— George R.R. Martin, Not a Blog

Which is your favorite character?

Tyrion.

Do you remember when he came to your mind?

Well… In 1981 I wrote a novel with Lisa Tuttle called Windhaven. In fact, we wrote three different short stories with the same main character, Maris, and once we had them written we decided to put them all into one book with three different parts. So while we were writing the books we thought about a dwarf who would have been the Lord of one of the islands. He had to be the ugliest person in the world but the most intelligent too. I kept that idea in my mind and it reappeared to me when I was starting to write Game of Thrones. So…That’s Tyrion Lannister. –GRRM


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Photo Credit: Kyle Cassidy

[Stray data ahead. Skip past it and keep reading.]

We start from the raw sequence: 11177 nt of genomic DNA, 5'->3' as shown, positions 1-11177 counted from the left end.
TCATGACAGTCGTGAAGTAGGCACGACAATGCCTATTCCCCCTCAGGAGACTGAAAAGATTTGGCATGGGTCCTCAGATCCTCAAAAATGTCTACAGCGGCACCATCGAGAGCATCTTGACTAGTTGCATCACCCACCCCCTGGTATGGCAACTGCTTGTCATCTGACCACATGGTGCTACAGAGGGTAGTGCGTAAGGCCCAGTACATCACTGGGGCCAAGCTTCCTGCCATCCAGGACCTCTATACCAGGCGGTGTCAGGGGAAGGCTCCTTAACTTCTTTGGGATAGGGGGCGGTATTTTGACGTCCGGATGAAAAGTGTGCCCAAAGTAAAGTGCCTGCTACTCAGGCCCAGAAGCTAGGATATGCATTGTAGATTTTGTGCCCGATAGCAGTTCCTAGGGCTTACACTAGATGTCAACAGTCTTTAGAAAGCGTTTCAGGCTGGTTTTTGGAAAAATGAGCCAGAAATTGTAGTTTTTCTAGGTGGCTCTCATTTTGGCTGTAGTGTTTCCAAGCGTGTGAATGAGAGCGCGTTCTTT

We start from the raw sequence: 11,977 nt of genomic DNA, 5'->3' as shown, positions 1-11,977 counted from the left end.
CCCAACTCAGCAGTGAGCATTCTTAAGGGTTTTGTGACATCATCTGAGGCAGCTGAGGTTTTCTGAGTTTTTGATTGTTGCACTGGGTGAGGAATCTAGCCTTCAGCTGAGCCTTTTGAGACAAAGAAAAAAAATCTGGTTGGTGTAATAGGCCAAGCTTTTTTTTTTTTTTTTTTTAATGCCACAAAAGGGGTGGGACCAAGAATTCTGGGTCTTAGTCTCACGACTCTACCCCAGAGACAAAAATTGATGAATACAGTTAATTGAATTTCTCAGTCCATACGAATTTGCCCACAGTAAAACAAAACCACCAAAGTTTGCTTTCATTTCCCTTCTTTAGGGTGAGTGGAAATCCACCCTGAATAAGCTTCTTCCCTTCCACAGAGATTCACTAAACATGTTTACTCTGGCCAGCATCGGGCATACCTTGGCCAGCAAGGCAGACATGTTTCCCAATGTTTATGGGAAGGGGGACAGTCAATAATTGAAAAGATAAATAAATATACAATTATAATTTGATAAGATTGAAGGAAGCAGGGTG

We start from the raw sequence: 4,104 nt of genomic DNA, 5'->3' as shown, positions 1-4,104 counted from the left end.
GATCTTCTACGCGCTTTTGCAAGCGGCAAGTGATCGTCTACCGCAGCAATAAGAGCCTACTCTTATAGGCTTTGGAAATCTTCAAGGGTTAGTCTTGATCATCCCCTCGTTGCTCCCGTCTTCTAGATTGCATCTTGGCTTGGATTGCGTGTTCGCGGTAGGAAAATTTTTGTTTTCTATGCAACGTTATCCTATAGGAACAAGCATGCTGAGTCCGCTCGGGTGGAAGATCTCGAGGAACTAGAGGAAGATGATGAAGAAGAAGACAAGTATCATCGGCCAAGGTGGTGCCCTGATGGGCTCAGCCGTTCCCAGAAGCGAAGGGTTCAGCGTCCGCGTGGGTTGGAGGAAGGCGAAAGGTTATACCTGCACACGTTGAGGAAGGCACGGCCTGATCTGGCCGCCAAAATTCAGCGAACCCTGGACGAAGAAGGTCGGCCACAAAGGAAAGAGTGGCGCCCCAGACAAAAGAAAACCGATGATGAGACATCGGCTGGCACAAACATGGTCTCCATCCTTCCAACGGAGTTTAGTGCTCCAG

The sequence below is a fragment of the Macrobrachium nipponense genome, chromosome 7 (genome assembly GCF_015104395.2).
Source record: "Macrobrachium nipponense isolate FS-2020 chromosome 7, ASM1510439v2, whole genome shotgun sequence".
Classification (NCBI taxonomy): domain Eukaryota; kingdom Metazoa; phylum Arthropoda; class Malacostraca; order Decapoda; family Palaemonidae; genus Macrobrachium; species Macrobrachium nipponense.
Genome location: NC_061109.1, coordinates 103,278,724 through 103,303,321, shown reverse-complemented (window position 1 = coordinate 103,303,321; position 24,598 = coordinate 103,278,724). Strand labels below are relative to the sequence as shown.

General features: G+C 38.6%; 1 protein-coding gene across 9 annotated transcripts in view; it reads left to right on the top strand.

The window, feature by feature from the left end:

Many other fans have done great work in finding the parallels within the A Song of Ice and Fire world. I have been part of some very thought provoking forum threads that have helped open up my processes when dissecting the books. These same repeated themes, icons, items, verbiage, identities are also repeated across all of GRRM’s work. George seems to be very consistent.


I’ve been planting all these clues that the butler did it, then you’re halfway through a series and suddenly thousands of people have figured out that the butler did it, and then you say the chambermaid did it? No, you can’t do that

–George RR Martin


The big World of Ice and Fire book? Foreshadowing for what is to happen in the current series. The same thematic history has repeated throughout all of GRRM’s work; reclaiming his own ideas. The World book, as well as the maps created by Martin, were done so by the nudging of the publishing houses. With the maps, according to GRRM, he filled them in on the fly. The real story is in current Westeros, as Martin says, so basically, different roads lead to the same castle (to paraphrase Jon Snow). Once you find the repetition, the main A Song of Ice and Fire story is lot less complicated.